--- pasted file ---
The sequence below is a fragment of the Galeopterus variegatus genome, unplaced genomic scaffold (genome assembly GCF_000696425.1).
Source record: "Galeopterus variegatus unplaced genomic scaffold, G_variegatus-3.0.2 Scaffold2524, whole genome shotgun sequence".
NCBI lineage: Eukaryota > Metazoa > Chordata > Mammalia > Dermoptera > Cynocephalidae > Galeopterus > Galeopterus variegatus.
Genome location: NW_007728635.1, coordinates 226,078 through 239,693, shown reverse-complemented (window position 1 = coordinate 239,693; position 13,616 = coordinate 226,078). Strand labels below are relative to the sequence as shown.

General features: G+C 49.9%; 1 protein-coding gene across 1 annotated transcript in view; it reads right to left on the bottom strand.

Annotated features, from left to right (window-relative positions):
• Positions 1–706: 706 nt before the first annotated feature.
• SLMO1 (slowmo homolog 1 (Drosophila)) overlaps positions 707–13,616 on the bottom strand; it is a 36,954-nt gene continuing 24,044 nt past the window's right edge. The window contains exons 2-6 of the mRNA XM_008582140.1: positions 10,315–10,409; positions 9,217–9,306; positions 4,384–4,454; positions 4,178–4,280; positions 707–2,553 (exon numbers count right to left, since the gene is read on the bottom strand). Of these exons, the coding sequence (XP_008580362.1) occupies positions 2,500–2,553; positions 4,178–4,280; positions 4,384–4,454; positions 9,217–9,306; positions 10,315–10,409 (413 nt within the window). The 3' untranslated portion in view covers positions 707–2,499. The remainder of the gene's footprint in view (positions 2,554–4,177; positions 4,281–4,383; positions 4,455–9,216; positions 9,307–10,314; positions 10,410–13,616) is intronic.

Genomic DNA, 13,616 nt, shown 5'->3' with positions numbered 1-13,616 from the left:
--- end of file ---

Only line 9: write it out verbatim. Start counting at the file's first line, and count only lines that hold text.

Genomic DNA, 13,616 nt, shown 5'->3' with positions numbered 1-13,616 from the left: